Iron Chef Wannabe
It’s a good thing I’m camera shy. Otherwise I might have tried out for the Food Network’s The Next Iron Chef show. I don’t often get to watch the real Iron Chef show but when I do, I’m ridiculously intrigued with how creative the chef’s get with unusual secret ingredients. I wish I had that constant challenge before me, forcing me to routinely try new things and stretch my limits. Then again, I don’t think I could bring myself to touch an eel, let alone cook it.
Chef Morimoto is one of my favorites on the show. Besides being partial to a chef who makes his home (by times) in Philadelphia, it seems to me he embraces the element of “unexpected” in his dishes more so than other chefs. He does that in his restaurant and cookbook as well. Take a look at the menu if you don’t believe me. When I saw Daikon radishes at the Headhouse Market last week, I knew immediately that I had to try my hand at one of Morimoto’s recipes I’ve been eyeballing for awhile.
These big unwieldy radishes are very long and straight with a relatively mild taste. They’re a cornerstone in many Japanese dishes, including salads, soups and dipping sauces. But as far as I know, Morimoto’s the only one that’s turned them into a deceptive fettuccine dish. To tell the truth, it was curiosity that was tugging me to try it, not my taste buds as I really had my doubts about an entire dish of cooked radish. I like my radishes raw and in small quantities in leafy salads or occasionally tossed in a whole grain salad. I still had to try it though…I’m a “wannabe” after all! And the ingredient list didn’t involve any raw fish. Definite bonus!
The sauce called for basil, which is now out of season here in Philly, so I took the opportunity to break out my first basil ice cube. It proved to be the perfect amount of basil to balance against the peppery radish. I changed a few other components of the sauce as well since I’d rather keep using fresh local tomatoes while I have them. I just can’t believe I do still have them – it’s mid-November for cryin’ out loud! If you’re making this outside of your local tomato season, substitute a can of plum tomatoes and their juice for the fresh tomatoes and tomato paste I have listed.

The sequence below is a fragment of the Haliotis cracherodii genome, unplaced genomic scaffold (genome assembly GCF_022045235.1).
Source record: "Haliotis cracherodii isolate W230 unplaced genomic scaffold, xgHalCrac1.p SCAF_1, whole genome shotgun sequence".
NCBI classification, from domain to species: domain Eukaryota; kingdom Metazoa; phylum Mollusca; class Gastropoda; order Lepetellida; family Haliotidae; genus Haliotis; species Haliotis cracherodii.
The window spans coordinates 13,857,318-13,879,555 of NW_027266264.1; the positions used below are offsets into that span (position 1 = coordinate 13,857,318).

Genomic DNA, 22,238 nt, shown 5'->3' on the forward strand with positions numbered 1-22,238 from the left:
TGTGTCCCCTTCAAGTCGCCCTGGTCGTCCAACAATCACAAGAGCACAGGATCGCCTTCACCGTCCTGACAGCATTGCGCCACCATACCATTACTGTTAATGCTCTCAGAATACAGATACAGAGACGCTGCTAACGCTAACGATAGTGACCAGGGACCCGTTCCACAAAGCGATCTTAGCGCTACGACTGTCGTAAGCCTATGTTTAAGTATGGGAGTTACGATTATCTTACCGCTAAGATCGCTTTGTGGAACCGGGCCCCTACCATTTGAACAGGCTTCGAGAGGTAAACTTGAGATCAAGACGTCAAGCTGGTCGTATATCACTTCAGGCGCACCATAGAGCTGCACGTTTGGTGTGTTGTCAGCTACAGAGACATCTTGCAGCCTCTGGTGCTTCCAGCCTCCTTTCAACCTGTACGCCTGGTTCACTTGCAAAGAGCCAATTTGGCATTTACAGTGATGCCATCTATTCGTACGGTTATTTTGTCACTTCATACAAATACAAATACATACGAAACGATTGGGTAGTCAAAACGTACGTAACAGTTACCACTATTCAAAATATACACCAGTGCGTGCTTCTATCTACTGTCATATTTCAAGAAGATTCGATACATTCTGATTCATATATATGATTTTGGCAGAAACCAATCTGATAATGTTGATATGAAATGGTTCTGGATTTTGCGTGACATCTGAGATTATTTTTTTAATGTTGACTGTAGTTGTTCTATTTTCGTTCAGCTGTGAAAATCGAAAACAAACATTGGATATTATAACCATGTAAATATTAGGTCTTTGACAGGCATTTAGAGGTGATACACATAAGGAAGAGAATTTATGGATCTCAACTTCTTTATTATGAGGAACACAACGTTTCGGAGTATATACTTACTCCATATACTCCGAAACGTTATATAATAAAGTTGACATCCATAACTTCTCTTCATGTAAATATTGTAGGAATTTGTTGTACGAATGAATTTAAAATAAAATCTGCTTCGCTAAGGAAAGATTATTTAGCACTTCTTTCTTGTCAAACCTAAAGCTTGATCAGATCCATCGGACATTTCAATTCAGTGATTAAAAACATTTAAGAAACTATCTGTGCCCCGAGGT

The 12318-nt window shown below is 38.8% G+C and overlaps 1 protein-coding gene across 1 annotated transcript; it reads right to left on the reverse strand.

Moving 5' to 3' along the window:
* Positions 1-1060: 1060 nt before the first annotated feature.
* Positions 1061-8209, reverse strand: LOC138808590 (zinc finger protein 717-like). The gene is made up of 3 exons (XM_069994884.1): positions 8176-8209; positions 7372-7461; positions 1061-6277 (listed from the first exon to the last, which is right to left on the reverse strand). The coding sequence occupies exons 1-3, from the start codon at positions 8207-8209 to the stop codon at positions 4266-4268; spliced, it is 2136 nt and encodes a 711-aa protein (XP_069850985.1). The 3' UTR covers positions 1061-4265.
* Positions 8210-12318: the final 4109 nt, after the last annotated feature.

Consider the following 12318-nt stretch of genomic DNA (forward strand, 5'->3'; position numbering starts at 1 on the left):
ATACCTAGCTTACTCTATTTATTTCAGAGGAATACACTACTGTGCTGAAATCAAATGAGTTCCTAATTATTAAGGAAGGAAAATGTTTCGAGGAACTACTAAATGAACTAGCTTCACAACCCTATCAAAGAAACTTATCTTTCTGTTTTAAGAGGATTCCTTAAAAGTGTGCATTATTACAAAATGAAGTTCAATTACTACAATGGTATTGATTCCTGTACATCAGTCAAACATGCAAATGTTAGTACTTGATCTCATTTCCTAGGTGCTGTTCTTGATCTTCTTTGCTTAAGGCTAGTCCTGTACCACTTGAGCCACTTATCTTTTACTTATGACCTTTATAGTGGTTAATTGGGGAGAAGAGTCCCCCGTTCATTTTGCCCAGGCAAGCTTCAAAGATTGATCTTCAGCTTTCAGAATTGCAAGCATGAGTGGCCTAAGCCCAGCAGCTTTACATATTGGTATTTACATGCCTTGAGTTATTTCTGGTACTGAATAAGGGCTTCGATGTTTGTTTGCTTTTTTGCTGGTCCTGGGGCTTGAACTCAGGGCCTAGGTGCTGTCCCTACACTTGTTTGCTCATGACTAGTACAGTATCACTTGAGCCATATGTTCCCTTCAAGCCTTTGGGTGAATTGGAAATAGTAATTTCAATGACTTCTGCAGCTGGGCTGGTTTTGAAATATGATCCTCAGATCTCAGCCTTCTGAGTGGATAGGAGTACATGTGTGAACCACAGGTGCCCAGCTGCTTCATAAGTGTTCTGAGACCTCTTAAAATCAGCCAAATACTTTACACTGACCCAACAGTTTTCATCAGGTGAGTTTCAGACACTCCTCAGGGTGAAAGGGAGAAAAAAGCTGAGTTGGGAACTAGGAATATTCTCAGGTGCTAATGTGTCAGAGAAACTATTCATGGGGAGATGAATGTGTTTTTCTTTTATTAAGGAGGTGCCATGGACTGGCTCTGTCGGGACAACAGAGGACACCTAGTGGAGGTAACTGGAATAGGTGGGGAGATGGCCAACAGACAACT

So, does it taste like fettuccine? No. But it is mighty tasty in its own unique way. I really didn’t notice the radish flavor much at all. The biggest hint as to the origin of the “noodles” was the slight crunch they had. The sauce, the real flavor agent in this dish, was superb and might become my new stand-in for fast pasta dishes. One word of caution though before you take on this recipe yourself – make sure you have a good vegetable peeler. Once you have one, you’ll be ready to do battle in true Iron Chef fashion!
Daikon Fettuccine with Tomato Basil Sauce
Adapted from Morimoto: The New Art of Japanese Cooking
2 large daikon radishes (about 1 lb)
2 large heirloom tomatoes
3 T. tomato paste
3 T. extra virgin olive oil
1 small onion, finely chopped
2 cloves garlic, minced
1 t. sugar
1 t. salt
1 T. frozen basil puree or 2 T. fresh basil chopped
With a vegetable peeler, peel the outer skin of the daikon and discard. Continue to peel the diakon lengthwise to create “fettuccine noodles”. Soak “noodles” in cold salted water for at least 20 minutes or up to overnight. When ready to prepare fettuccine, drain “noodles” on a kitchen towel while preparing the sauce.
To make sauce, heat oil over medium-high and saute onion and garlic until softened. If using frozen basil, add it along with the onion and garlic to begin melting. Dice the tomatoes and add to saucepan. After tomatoes are softened, about 2 minutes, add tomato paste, salt and sugar. Stir well and simmer for 3-4 minutes. Season liberally freshly ground black pepper. If using fresh basil, add it now.
Add drained “noodles” to sauce and toss gently to coat. Cook for 2-3 minutes until heated through. Serve immediately, mounded up in bowls (the sauce is rather runny) and garnished with parmesan cheese shavings.